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Trudeau government to give Wet’suwet’en hereditary chiefs power over natural resources

Earlier this year, protesters acting in solidarity with the hereditary chiefs illegally blockaded railways, ports and public buildings across Canada.

A draft agreement between the Trudeau government and the Wet’suwet’en hereditary chiefs will give the hereditary chiefs sweeping powers over natural resource development.

The draft memorandum of understanding (MOU) obtained by CBC will transfer many powers to the hereditary chiefs and give them legal recognition to speak on behalf of the Wet’suwet’en people.

The jurisdictional powers to be given the hereditary chiefs include the “fair and just compensation” for natural resources and land, as well as family services.

Throughout January and February, a group of Wet’suwet’en hereditary chiefs led protests against the Coastal GasLink pipeline which is being built within their traditional territory. 

Protesters acting in solidarity with the hereditary chiefs illegally blockaded railways, ports and public buildings across Canada.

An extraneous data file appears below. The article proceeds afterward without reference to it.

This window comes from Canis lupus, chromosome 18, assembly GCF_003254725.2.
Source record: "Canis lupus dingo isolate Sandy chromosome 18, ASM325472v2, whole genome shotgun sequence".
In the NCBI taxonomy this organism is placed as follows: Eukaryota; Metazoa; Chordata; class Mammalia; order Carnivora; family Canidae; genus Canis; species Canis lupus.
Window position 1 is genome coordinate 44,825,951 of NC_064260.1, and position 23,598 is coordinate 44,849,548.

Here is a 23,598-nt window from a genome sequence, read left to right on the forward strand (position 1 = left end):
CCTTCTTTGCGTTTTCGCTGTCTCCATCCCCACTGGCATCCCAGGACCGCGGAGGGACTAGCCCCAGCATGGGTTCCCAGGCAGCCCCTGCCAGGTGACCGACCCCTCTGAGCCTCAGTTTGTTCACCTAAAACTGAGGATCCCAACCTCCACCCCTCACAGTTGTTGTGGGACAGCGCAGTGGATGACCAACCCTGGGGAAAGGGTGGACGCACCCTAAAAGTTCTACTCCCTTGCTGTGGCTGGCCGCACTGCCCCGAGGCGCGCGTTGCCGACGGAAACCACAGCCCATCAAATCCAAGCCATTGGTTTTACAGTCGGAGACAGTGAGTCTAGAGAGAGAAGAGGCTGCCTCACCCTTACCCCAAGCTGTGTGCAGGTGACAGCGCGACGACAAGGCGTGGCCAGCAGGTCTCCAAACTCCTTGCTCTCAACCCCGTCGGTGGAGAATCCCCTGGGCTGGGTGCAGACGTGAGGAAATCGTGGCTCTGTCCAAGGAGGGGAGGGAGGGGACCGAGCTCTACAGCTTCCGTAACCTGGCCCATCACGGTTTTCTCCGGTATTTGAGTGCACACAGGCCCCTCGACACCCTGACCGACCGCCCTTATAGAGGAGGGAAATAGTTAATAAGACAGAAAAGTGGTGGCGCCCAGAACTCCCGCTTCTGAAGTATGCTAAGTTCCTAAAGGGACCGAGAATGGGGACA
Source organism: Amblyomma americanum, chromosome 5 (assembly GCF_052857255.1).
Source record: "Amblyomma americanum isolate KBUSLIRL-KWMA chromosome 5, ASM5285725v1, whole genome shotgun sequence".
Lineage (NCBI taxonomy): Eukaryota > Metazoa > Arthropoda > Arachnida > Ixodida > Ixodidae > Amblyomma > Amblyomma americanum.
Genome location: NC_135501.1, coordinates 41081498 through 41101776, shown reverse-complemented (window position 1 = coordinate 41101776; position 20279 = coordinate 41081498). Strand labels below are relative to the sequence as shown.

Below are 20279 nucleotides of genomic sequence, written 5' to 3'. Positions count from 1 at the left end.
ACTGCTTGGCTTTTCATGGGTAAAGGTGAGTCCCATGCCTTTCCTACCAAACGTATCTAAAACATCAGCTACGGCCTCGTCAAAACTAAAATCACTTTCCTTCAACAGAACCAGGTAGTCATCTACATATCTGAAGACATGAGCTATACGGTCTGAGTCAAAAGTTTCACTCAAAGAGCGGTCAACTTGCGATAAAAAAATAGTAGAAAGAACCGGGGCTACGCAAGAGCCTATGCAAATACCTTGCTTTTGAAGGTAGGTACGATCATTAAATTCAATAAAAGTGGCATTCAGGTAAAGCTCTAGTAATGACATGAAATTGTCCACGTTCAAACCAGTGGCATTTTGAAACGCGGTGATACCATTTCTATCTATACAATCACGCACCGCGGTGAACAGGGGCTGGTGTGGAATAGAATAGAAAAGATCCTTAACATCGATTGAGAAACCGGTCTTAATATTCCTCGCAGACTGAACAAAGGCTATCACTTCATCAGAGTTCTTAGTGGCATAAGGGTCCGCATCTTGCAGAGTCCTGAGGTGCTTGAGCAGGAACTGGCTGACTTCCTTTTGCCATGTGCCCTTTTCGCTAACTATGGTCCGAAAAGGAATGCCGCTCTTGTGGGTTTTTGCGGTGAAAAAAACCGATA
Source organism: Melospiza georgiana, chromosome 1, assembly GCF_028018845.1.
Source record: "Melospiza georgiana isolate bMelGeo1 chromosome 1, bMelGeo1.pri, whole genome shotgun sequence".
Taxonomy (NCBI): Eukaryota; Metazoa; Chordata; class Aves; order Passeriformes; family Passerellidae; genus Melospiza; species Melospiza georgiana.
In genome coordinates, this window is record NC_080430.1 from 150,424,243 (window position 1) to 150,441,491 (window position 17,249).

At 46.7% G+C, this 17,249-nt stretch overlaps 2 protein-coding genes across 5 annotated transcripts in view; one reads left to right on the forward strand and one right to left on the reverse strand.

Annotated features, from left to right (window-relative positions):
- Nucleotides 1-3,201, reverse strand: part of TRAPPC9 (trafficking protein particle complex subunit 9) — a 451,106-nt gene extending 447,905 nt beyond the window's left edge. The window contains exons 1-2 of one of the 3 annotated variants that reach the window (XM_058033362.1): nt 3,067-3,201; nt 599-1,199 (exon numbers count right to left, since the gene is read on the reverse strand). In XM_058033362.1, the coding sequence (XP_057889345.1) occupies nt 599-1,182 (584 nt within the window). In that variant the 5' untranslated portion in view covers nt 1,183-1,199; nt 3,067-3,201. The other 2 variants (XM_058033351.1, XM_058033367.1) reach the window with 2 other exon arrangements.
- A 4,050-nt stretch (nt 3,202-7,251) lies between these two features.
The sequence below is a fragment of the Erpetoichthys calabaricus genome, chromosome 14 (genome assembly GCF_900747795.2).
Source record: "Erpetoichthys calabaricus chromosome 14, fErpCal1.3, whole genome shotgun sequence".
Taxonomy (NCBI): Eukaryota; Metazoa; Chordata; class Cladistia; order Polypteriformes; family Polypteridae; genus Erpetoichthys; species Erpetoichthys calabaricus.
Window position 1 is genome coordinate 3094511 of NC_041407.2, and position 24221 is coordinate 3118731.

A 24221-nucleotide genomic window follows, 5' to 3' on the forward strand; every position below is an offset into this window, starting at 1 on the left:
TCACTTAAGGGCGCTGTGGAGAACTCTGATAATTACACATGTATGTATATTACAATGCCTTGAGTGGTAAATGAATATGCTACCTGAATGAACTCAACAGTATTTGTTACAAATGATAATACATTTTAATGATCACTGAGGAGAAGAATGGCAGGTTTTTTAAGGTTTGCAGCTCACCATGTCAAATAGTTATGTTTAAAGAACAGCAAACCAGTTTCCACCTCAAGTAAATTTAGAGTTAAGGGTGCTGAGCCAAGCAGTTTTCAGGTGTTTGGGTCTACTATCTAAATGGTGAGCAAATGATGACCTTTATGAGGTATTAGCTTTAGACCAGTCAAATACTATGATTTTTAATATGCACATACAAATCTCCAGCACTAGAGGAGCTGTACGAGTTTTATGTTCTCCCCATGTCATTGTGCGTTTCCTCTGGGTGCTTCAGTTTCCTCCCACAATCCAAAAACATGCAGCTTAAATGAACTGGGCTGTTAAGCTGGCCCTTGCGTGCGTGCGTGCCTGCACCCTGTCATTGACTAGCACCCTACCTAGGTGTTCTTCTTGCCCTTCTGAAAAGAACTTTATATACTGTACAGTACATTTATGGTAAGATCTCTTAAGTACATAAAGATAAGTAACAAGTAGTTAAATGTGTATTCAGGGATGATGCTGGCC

The Coastal GasLink pipeline is supported by the elected chiefs of the Wet’suwet’en. Until this MOU is signed, elected chiefs are the only legally recognized voice of the Wet’suwet’en people.

The MOU is expected to be signed on May 14th. 

Elected Chief Dan George of Ts’il Kaz Koh First Nation is suspicious as to why the Trudeau government wants to give the hereditary chiefs so much power after their protests illegally shut down much of Canada’s transportation network.

“I don’t see why the government gave them this because this has got nothing to do with what the protests across Canada started from,” he said.

“Those issues are not resolved. They can set up roadblocks again and do it again, and that’s what I’m worried about.”

The elected chiefs are calling for the signing to be postponed, saying the Wet’suwet’en people need to resolve their internal governance disputes before signing such a radical agreement.

“That’s like signing an agreement to buy a car and negotiating the price later,” George said.

“That’s kind of backwards.”

George accuses the hereditary chiefs of trying to push the agreement as quickly as possible.

“If they [hereditary leaders] get this title and rights over our lands, which is part of my territory — not all of it — it has huge implications for my band members.”

In early March the Trudeau government began negotiating with the hereditary chiefs in secret meetings which lead to the MOU. The elected chiefs were not invited.

On Tuesday Crown-Indigenous Relations Minister Carolyn Bennett told elected chiefs that the government would not postpone the May 14 signing date.

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